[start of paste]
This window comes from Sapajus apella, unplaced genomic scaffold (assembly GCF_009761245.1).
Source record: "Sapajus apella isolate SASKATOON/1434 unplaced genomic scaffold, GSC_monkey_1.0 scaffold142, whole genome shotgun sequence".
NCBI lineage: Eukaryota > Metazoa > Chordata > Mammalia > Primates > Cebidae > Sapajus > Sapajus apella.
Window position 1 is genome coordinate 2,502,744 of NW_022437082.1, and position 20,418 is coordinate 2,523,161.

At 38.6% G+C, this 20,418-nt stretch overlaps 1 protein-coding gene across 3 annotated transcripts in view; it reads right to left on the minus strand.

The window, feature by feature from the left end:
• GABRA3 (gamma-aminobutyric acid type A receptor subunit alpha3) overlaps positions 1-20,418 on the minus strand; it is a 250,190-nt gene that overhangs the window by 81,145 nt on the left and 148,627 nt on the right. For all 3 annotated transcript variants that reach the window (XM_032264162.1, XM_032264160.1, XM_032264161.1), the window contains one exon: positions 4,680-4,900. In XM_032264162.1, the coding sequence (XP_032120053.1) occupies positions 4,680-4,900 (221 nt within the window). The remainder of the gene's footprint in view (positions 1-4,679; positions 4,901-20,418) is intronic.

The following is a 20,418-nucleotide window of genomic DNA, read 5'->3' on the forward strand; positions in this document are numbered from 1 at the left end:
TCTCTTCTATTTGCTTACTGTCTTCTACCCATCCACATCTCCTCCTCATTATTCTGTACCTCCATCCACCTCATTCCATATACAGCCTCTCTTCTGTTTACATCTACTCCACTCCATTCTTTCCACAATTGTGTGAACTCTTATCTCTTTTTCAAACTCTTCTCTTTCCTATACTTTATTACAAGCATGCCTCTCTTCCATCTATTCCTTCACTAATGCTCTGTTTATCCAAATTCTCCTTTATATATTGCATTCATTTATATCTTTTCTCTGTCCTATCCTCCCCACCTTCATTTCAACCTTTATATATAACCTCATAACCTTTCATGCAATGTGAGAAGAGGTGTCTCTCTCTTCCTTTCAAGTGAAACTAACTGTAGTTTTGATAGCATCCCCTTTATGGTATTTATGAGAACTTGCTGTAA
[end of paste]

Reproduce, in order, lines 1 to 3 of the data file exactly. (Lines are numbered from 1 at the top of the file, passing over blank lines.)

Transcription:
This window comes from Sapajus apella, unplaced genomic scaffold (assembly GCF_009761245.1).
Source record: "Sapajus apella isolate SASKATOON/1434 unplaced genomic scaffold, GSC_monkey_1.0 scaffold142, whole genome shotgun sequence".
NCBI lineage: Eukaryota > Metazoa > Chordata > Mammalia > Primates > Cebidae > Sapajus > Sapajus apella.